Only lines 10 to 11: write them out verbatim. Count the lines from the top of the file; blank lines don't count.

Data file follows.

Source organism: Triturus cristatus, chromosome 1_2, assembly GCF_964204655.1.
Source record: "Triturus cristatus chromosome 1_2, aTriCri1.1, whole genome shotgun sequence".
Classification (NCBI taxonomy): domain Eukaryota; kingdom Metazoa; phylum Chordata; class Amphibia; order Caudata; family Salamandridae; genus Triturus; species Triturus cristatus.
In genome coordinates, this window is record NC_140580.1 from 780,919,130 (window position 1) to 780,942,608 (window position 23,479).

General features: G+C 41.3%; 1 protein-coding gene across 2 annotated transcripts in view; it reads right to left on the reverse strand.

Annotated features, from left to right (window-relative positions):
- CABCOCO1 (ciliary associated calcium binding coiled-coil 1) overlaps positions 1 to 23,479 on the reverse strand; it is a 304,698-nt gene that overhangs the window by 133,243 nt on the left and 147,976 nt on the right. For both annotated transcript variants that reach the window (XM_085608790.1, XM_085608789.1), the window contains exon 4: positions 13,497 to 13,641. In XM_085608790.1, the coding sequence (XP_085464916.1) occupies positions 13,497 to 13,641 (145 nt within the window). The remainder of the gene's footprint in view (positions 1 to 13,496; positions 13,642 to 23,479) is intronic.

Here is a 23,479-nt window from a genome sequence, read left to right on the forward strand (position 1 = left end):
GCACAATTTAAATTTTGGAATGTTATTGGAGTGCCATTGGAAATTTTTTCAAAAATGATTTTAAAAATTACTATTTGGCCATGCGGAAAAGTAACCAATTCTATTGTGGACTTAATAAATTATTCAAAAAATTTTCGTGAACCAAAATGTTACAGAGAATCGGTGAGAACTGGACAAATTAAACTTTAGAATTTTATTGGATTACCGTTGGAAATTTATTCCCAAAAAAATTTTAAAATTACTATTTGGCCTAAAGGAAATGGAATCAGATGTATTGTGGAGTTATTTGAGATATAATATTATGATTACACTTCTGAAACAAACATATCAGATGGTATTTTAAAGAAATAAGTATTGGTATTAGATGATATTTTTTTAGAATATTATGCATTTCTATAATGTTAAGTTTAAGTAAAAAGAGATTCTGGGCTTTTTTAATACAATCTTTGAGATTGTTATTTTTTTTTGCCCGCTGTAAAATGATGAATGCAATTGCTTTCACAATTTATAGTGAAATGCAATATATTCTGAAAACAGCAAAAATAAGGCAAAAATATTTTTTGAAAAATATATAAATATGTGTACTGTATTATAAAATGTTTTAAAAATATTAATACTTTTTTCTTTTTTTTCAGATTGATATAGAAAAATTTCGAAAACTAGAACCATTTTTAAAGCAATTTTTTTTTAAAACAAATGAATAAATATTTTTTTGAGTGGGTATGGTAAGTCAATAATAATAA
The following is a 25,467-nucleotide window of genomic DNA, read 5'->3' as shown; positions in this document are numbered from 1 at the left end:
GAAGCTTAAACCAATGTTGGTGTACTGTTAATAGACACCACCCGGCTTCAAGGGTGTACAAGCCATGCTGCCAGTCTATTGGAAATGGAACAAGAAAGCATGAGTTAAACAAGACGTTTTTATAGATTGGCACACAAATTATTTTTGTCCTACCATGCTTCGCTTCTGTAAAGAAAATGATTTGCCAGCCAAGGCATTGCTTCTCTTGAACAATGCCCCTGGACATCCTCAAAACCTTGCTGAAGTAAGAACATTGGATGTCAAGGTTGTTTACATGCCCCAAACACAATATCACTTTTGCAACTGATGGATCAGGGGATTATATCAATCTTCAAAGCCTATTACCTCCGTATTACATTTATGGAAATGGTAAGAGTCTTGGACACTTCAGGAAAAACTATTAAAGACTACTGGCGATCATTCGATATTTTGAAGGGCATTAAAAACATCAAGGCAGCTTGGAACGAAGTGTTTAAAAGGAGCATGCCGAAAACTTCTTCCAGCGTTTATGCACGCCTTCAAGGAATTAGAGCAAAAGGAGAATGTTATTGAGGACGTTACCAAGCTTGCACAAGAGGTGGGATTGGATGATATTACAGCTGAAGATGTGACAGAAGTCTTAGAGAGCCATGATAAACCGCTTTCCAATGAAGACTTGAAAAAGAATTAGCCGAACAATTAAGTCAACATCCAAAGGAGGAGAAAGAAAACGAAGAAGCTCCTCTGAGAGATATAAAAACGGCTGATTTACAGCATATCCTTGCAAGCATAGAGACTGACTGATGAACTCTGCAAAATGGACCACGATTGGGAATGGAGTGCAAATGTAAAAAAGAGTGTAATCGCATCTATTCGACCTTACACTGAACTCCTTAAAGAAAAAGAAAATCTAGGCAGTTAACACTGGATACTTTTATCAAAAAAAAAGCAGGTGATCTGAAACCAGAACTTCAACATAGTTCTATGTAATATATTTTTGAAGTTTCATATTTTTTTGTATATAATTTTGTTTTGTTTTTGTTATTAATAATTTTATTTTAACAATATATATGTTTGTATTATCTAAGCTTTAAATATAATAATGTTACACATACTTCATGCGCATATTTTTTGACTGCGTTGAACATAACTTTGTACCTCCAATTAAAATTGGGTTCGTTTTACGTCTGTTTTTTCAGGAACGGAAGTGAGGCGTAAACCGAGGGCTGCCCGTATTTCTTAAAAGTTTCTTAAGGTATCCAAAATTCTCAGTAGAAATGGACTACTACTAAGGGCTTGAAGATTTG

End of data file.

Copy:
The following is a 25,467-nucleotide window of genomic DNA, read 5'->3' as shown; positions in this document are numbered from 1 at the left end:
GAAGCTTAAACCAATGTTGGTGTACTGTTAATAGACACCACCCGGCTTCAAGGGTGTACAAGCCATGCTGCCAGTCTATTGGAAATGGAACAAGAAAGCATGAGTTAAACAAGACGTTTTTATAGATTGGCACACAAATTATTTTTGTCCTACCATGCTTCGCTTCTGTAAAGAAAATGATTTGCCAGCCAAGGCATTGCTTCTCTTGAACAATGCCCCTGGACATCCTCAAAACCTTGCTGAAGTAAGAACATTGGATGTCAAGGTTGTTTACATGCCCCAAACACAATATCACTTTTGCAACTGATGGATCAGGGGATTATATCAATCTTCAAAGCCTATTACCTCCGTATTACATTTATGGAAATGGTAAGAGTCTTGGACACTTCAGGAAAAACTATTAAAGACTACTGGCGATCATTCGATATTTTGAAGGGCATTAAAAACATCAAGGCAGCTTGGAACGAAGTGTTTAAAAGGAGCATGCCGAAAACTTCTTCCAGCGTTTATGCACGCCTTCAAGGAATTAGAGCAAAAGGAGAATGTTATTGAGGACGTTACCAAGCTTGCACAAGAGGTGGGATTGGATGATATTACAGCTGAAGATGTGACAGAAGTCTTAGAGAGCCATGATAAACCGCTTTCCAATGAAGACTTGAAAAAGAATTAGCCGAACAATTAAGTCAACATCCAAAGGAGGAGAAAGAAAACGAAGAAGCTCCTCTGAGAGATATAAAAACGGCTGATTTACAGCATATCCTTGCAAGCATAGAGACTGACTGATGAACTCTGCAAAATGGACCACGATTGGGAATGGAGTGCAAATGTAAAAAAGAGTGTAATCGCATCTATTCGACCTTACACTGAACTCCTTAAAGAAAAAGAAAATCTAGGCAGTTAACACTGGATACTTTTATCAAAAAAAAAGCAGGTGATCTGAAACCAGAACTTCAACATAGTTCTATGTAATATATTTTTGAAGTTTCATATTTTTTTGTATATAATTTTGTTTTGTTTTTGTTATTAATAATTTTATTTTAACAATATATATGTTTGTATTATCTAAGCTTTAAATATAATAATGTTACACATACTTCATGCGCATATTTTTTGACTGCGTTGAACATAACTTTGTACCTCCAATTAAAATTGGGTTCGTTTTACGTCTGTTTTTTCAGGAACGGAAGTGAGGCGTAAACCGAGGGCTGCCCGTATTTCTTAAAAGTTTCTTAAGGTATCCAAAATTCTCAGTAGAAATGGACTACTACTAAGGGCTTGAAGATTTG